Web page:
The decision was made in response to strict new emissions regulations that are scheduled to come into effect across the European Union by the end of the decade. Starting in the year 2021, every single passenger car sold new in Europe will need to emit no more than 95 grams of CO2 per kilometer, a figure that equates to roughly 57 mpg in a mixed European cycle. The European Union has stressed that it will not make exceptions for performance-focused cars unless their production is highly limited.
While Audi is not worried about complying with the stringent norms, company executives readily admit that it can’t be done without resorting to using electric components.
“I don’t think [it will be difficult]. But when we reduce below 100 grams per kilometer, we have to add some kind of electrification. The question is in which way,” summed up Heinz Hollerweger, the boss of Audi’s quattro division, in an interview with Australian magazine Motoring.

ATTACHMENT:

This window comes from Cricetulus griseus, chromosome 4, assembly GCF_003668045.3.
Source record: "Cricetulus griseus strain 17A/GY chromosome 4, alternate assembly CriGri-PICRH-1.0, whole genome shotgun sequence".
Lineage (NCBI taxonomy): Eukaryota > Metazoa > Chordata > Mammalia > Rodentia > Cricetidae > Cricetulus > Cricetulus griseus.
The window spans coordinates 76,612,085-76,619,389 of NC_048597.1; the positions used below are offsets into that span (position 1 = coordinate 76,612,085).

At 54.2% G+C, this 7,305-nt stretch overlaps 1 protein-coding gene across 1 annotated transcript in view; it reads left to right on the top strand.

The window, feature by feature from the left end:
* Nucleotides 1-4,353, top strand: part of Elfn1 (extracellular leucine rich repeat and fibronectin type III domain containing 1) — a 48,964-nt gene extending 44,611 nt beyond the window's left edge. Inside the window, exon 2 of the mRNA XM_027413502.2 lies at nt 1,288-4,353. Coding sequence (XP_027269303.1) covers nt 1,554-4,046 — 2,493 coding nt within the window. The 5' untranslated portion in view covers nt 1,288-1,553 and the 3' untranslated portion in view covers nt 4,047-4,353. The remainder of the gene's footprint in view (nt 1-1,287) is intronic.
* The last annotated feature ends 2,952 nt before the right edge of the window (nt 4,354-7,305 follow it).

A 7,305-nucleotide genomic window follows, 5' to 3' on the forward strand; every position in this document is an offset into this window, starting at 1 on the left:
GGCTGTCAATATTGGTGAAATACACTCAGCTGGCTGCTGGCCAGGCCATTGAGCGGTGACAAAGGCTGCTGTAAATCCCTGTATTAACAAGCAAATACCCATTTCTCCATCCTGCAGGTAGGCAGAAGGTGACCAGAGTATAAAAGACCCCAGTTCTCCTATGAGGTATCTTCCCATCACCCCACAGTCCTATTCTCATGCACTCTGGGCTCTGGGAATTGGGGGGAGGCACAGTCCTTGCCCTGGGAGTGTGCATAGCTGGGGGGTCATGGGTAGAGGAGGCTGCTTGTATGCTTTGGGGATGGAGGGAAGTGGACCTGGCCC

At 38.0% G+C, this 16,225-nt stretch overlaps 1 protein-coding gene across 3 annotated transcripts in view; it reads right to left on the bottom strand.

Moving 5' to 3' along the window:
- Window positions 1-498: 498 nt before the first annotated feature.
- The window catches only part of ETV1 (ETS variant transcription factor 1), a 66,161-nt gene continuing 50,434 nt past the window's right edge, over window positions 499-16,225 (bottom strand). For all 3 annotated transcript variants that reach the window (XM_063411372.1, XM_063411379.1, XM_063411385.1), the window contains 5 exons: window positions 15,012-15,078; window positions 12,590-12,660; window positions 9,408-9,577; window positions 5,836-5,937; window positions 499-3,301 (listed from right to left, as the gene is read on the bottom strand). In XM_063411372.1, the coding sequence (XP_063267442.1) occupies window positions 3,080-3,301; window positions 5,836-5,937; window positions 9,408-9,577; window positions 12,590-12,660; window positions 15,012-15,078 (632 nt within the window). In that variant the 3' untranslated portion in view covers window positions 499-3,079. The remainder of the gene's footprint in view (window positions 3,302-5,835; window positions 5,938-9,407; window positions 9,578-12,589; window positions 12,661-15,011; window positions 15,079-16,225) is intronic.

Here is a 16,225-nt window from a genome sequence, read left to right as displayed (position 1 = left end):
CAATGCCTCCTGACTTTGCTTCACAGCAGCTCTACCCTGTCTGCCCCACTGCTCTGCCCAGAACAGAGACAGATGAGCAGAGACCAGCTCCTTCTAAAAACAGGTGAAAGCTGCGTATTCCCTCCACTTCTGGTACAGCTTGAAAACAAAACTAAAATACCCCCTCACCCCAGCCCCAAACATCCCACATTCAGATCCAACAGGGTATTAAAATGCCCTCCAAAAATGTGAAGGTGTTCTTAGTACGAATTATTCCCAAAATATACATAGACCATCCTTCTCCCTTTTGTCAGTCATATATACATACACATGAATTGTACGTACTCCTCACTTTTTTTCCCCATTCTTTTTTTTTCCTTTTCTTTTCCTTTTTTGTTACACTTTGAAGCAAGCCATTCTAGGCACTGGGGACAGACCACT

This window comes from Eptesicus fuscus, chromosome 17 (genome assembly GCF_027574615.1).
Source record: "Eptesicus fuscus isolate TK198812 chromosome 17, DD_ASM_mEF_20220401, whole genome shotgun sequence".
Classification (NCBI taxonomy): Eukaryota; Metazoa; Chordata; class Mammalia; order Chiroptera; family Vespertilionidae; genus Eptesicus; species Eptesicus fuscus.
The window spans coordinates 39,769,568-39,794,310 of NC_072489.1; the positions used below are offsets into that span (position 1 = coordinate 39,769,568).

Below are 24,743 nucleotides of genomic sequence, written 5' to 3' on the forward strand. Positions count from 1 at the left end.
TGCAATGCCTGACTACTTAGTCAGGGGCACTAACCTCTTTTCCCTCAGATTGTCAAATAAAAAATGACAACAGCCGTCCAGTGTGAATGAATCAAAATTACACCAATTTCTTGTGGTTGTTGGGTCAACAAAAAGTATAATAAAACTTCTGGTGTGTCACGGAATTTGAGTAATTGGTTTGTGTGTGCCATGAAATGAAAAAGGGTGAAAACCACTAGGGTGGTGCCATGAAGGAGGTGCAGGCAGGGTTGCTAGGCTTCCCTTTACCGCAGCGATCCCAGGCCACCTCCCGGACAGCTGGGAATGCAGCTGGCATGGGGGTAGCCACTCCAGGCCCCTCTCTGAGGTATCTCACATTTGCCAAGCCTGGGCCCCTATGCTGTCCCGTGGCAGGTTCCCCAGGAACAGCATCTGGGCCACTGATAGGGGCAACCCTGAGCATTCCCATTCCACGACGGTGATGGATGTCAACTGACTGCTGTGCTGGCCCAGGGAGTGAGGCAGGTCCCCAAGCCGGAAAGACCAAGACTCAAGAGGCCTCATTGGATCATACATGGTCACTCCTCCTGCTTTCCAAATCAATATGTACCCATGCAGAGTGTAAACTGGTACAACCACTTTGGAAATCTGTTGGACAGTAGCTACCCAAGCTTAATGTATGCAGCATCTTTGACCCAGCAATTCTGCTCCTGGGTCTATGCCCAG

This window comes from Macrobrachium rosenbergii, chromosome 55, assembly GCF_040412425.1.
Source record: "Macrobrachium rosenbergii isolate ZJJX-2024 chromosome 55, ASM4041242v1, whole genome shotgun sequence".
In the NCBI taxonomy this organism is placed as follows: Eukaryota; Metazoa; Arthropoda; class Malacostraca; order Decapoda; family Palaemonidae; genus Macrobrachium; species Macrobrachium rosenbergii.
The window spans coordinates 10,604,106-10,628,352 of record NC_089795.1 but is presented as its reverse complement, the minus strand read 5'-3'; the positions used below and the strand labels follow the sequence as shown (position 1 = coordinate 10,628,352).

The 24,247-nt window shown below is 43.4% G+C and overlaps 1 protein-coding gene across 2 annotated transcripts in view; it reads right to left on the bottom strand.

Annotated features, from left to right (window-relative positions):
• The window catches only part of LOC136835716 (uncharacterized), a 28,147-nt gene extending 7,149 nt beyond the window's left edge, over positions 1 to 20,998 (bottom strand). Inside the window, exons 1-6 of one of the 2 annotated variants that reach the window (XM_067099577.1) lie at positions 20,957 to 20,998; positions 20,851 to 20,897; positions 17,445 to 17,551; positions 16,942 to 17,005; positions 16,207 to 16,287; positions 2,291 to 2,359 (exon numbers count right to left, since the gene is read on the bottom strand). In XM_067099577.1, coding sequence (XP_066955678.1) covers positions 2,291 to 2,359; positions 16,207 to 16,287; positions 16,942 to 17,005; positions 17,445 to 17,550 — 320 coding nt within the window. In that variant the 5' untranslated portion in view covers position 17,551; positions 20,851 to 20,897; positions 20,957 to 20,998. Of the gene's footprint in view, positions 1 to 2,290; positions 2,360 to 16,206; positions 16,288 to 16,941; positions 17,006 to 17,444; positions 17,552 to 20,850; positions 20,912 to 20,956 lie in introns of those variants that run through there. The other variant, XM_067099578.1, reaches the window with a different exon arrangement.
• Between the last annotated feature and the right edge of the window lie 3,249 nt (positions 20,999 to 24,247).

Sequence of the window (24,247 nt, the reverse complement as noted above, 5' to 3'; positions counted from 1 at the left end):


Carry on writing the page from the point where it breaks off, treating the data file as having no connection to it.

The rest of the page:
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Hollerweger suggested that the term electrification can refer to a long list of components including an electric turbocharger like the one that will be inaugurated by the next-gen Q7, plug-in hybrid drivetrains like the one that currently powers the A3 e-tron (pictured) and a supercapacitator derived from Audi’s highly-successful R18 e-tron Le Mans racer.
Additionally, Hollerweger revealed that Audi is weighing the pros and the cons of further lowering fuel consumption by introducing its first-ever diesel-powered RS model.